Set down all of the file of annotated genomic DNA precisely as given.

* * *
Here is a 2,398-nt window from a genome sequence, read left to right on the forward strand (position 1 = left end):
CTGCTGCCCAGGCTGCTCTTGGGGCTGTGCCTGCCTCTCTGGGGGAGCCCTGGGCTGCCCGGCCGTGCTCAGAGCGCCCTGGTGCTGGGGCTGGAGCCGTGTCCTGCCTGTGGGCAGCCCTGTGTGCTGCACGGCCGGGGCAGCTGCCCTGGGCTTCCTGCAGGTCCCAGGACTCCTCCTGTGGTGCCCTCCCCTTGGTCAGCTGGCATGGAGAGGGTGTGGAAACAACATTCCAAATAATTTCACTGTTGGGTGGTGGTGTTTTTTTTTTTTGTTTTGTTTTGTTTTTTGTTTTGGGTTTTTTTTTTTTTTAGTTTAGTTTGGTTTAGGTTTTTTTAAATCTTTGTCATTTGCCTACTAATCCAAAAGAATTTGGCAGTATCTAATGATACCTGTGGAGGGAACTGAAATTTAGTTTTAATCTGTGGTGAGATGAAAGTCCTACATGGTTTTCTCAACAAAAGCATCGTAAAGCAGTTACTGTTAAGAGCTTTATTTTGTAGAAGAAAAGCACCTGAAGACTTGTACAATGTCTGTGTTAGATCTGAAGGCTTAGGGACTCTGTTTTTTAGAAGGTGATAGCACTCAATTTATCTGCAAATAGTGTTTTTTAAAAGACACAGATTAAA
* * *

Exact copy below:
Here is a 2,398-nt window from a genome sequence, read left to right on the forward strand (position 1 = left end):
CTGCTGCCCAGGCTGCTCTTGGGGCTGTGCCTGCCTCTCTGGGGGAGCCCTGGGCTGCCCGGCCGTGCTCAGAGCGCCCTGGTGCTGGGGCTGGAGCCGTGTCCTGCCTGTGGGCAGCCCTGTGTGCTGCACGGCCGGGGCAGCTGCCCTGGGCTTCCTGCAGGTCCCAGGACTCCTCCTGTGGTGCCCTCCCCTTGGTCAGCTGGCATGGAGAGGGTGTGGAAACAACATTCCAAATAATTTCACTGTTGGGTGGTGGTGTTTTTTTTTTTTGTTTTGTTTTGTTTTTTGTTTTGGGTTTTTTTTTTTTTTAGTTTAGTTTGGTTTAGGTTTTTTTAAATCTTTGTCATTTGCCTACTAATCCAAAAGAATTTGGCAGTATCTAATGATACCTGTGGAGGGAACTGAAATTTAGTTTTAATCTGTGGTGAGATGAAAGTCCTACATGGTTTTCTCAACAAAAGCATCGTAAAGCAGTTACTGTTAAGAGCTTTATTTTGTAGAAGAAAAGCACCTGAAGACTTGTACAATGTCTGTGTTAGATCTGAAGGCTTAGGGACTCTGTTTTTTAGAAGGTGATAGCACTCAATTTATCTGCAAATAGTGTTTTTTAAAAGACACAGATTAAA